Gains in Black-owned real estate seen in Lake Street rehab
A lot has happened in the last three years for Chris Montana, the owner of Du Nord Social Spirits, the first Black-owned distillery in the nation.
In 2020 he faced his distillery’s destruction in South Minneapolis during the uprising following the police murder of George Floyd. He responded by starting the Du Nord Foundation as a way to give back to the community impacted by the uprising.
Since the MSR spoke with Montana in 2021, the foundation has partnered with Delta Air Lines to start a BIPOC wealth incubator and accelerator, an initiative to help current small businesses, and prospective business owners, have access to capital and guidance.
Delta Air Lines also started serving Du Nord’s Foundation Vodka on its flights, and the distillery recently made USA Today’s 10 Best Reader’s Choice list for Best Craft Gin Distillery.
Recalling the origin of the foundation and initiative, Montana noted, “Maybe less than a week after George Floyd was murdered, we were sitting down and thinking of what were the things we wanted to use our business to do.
“And, you know,” Montana continued, “the first was addressing food deserts. That was our emergency relief operation that we ran out of what used to be part of our distillery that was damaged.”
During the social unrest in 2020, many community members did not have access to food as many establishments were closed due to the protests and pandemic. Montana and the team utilized the part of their distillery that was damaged due to the protests as a solution for the food crisis.
The next phase of their vision helped local businesses stay afloat. “The second part was some grants we’ve given—$15,000 to 73 different businesses to help them stay open,” Montana said. In the current phase for Du Nord, the foundation is working to increase the number of small business owners. The BIPOC wealth incubator and accelerator has partnered with Delta Air Lines to achieve its goals.
Asked how Delta Air Lines came on board, Montana described a synergy that was initiated by the airline company. “Really, because Delta Air Lines did the work, I’d love to say it was because of my business acumen or something else, but the true answer is Delta reached out to us to see if it was a possibility.
“And we didn’t think it was because, at the time, we simply were not ready. Even if we hadn’t been damaged in 2020, we wouldn’t have been ready.
“But you know, at that time, making spirits was pretty far from our mind, but they were persistent. They were willing to work with us. You know, in many ways Delta, as a large company, did what we, as a small company, had been trying to do for years, which is hire people who don’t necessarily have the skills that we need, but we know that we can build them, and that’s the way that we can diversify the industry.
“Well, Delta did the same thing with us. We didn’t have the production, capacity or distribution that they needed. But they were willing to work with us and be patient. That took a year and a half, but eventually we got it done and got it on board.”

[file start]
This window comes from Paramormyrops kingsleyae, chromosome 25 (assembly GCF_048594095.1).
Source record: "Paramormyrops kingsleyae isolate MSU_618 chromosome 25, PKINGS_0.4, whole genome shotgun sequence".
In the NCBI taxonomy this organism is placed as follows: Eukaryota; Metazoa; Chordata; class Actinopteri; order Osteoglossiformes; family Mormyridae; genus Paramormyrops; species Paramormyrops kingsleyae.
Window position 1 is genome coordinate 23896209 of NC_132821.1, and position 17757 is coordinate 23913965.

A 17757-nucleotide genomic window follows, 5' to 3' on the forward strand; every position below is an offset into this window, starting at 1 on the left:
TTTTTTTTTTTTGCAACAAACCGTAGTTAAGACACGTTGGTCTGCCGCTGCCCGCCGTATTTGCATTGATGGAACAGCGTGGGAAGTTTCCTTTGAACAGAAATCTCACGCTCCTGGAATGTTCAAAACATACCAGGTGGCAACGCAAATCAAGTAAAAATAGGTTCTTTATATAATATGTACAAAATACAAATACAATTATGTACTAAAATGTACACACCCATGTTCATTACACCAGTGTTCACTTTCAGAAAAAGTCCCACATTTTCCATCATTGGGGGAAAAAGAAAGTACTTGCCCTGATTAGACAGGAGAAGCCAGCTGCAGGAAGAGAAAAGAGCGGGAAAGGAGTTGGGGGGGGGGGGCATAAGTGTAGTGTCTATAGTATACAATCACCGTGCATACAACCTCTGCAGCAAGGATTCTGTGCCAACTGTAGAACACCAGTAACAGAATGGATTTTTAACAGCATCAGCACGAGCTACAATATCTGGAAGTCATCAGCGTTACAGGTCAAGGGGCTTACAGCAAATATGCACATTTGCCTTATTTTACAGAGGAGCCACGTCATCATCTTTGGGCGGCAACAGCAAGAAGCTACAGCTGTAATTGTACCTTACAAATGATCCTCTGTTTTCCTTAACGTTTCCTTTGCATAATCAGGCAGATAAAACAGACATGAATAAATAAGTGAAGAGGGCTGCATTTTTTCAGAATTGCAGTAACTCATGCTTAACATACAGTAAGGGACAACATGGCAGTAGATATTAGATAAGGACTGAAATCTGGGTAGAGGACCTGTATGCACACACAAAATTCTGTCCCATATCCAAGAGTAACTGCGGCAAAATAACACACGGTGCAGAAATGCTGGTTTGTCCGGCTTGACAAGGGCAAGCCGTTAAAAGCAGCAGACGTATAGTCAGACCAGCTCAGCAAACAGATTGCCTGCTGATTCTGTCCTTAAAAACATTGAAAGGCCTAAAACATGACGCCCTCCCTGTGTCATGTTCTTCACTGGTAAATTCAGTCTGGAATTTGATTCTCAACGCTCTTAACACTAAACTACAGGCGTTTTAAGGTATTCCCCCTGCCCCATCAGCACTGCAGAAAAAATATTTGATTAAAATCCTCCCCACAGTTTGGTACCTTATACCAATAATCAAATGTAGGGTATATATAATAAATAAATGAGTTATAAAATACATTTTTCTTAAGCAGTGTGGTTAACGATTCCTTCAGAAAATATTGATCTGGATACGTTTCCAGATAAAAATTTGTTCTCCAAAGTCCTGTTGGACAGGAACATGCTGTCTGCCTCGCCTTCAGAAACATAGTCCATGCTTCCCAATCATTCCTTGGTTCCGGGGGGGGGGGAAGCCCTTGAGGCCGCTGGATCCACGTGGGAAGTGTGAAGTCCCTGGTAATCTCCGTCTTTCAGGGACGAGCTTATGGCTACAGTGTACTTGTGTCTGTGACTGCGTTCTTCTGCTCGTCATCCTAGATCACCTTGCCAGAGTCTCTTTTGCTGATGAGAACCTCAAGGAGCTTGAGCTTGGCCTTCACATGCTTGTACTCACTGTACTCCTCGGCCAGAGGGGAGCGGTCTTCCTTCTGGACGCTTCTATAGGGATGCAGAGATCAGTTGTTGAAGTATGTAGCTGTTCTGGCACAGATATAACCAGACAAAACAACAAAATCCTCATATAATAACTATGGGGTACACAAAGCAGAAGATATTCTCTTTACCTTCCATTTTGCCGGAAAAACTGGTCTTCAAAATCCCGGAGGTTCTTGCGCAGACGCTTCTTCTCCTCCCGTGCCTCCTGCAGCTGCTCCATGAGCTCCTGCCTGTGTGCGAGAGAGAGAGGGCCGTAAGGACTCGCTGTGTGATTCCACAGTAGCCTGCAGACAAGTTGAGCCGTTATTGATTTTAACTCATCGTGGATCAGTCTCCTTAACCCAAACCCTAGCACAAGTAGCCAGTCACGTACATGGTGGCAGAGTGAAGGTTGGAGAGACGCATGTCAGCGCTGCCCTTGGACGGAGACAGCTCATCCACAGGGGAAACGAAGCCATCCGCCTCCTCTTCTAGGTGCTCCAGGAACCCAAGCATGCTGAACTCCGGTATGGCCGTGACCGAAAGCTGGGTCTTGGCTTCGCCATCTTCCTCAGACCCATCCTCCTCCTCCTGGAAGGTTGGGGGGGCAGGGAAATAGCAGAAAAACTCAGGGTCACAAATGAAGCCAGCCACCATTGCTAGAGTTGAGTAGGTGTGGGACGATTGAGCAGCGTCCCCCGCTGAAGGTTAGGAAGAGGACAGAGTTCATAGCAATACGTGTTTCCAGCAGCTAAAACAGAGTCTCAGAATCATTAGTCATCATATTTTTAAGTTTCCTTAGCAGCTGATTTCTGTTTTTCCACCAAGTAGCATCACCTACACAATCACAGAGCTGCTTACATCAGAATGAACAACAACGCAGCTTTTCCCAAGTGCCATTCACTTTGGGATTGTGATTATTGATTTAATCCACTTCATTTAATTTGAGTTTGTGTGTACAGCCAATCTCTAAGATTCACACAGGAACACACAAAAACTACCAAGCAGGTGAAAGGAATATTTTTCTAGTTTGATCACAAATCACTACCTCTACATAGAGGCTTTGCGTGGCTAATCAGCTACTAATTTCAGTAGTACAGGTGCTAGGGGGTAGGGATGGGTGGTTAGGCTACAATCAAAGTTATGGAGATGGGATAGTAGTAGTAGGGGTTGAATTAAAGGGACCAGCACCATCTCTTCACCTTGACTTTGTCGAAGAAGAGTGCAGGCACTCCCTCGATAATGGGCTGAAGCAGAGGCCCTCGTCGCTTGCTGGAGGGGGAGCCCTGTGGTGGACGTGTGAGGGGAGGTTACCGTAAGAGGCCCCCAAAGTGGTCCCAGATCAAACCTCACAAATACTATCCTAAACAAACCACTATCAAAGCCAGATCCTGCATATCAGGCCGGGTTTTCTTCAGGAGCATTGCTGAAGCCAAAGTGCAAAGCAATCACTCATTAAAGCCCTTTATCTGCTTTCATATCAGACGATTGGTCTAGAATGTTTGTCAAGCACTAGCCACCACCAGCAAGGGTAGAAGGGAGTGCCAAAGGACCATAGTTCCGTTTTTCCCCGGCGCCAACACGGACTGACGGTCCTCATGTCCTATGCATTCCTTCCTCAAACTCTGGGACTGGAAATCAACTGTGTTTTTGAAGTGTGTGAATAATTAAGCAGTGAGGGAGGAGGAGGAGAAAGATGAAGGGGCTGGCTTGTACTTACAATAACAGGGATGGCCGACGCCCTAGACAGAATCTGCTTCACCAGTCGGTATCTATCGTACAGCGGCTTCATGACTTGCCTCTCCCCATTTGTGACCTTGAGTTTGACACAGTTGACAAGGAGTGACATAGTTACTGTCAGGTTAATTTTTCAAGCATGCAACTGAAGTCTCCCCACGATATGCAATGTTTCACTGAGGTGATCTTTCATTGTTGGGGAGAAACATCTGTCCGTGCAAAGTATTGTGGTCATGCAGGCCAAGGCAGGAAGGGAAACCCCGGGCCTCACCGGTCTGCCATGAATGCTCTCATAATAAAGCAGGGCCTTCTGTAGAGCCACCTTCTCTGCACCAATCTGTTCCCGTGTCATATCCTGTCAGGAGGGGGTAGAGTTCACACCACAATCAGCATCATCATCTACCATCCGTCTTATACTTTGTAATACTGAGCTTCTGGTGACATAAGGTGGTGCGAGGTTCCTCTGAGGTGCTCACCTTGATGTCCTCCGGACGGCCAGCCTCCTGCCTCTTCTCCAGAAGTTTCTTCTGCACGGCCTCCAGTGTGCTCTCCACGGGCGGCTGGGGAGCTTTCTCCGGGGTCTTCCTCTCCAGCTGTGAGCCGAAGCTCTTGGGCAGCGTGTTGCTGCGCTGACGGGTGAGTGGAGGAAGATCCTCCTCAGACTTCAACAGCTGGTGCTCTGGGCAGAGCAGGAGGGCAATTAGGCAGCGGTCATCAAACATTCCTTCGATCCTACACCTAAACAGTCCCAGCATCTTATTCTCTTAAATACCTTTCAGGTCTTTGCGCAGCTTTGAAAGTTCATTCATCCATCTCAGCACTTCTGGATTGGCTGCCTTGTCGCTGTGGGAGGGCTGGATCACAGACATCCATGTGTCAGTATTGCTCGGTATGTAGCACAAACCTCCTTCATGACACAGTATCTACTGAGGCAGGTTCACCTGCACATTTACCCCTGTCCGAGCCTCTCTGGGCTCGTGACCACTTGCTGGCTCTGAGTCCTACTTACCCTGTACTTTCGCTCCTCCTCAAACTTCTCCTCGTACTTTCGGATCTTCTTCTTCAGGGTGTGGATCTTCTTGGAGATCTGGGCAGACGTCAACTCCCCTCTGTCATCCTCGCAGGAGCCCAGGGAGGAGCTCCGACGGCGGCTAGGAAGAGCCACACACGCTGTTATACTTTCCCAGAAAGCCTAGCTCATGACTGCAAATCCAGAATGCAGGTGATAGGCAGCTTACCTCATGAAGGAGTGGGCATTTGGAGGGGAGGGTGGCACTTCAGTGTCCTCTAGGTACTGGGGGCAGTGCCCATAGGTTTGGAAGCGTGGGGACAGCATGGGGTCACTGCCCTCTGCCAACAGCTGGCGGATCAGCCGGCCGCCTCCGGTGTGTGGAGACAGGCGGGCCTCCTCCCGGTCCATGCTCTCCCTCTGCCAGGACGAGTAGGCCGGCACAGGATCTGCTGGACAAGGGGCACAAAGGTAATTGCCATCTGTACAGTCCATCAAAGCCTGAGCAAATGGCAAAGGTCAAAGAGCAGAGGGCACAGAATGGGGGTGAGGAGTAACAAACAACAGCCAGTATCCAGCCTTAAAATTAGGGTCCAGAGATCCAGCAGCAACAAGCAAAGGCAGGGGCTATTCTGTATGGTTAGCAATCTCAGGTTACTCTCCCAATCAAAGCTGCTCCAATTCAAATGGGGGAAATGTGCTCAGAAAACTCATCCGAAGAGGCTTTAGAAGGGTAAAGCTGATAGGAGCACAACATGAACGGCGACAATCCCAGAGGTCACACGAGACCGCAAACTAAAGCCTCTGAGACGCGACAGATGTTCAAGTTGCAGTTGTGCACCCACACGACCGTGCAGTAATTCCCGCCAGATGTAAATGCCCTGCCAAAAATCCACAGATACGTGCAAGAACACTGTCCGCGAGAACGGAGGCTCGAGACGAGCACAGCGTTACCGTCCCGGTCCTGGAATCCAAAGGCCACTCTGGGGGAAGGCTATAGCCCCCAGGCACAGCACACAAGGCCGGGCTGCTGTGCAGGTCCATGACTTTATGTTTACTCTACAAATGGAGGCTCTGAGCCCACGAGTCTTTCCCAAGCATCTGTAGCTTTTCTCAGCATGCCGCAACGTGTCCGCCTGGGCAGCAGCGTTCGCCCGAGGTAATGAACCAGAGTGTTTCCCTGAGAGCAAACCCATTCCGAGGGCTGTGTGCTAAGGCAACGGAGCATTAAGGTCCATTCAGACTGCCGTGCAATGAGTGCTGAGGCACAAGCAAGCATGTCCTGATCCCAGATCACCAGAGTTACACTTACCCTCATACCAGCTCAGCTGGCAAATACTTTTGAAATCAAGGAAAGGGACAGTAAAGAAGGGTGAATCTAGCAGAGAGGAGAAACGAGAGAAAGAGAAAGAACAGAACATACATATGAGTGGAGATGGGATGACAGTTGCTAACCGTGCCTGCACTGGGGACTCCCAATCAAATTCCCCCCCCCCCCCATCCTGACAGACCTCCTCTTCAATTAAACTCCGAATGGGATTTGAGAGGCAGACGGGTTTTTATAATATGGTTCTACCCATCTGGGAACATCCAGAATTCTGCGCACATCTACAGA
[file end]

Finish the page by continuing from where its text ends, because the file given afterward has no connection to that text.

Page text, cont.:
Montana discussed the inception of the foundation and why it was crucial for the organization to take its time to set up the foundation right. “First, we didn’t know we were going to have a foundation. We had no money.
“ We started a GoFundMe to raise some money [after the protests started and the building was partially damaged]. We initially set it at $30,000, hitting it in hours. Then we kept moving and up and up and up and up, and by the end of it all we had raised about a million dollars.”
Montana continued, “So we formed the foundation so that way, instead of the money going to me and a third of it being taxed, it could go to the foundation. Then we could use 100% of the funds for their intended purpose, which was to help out the community through a tough time.”
Having the Du Nord Foundation has enabled the Du Nord company to properly and transparently channel the funds raised during the uprising into the community.
“I will say I’m very excited about a number of developments in the Twin Cities, and I think the community has been waiting to see what happens to the Lake Street corridor and to some of those buildings and whether it goes to business as usual or if it goes to some different model.”
He added, “We’re participating in two projects that are a different model, one at the Coliseum and one at one of the buildings, formerly Seven Sigma, both of which were impacted during the unrest.
“Both of which are going to come back as Black-owned real estate—something we don’t see in the commercial space—that will be working to employ people from the community and give them platforms to chase their dreams. And so, I’m very excited about both of those projects and hope people will tune in and track them as they develop.”
Angela Rose Myers is a contributing writer at the Minnesota Spokesman-Recorder.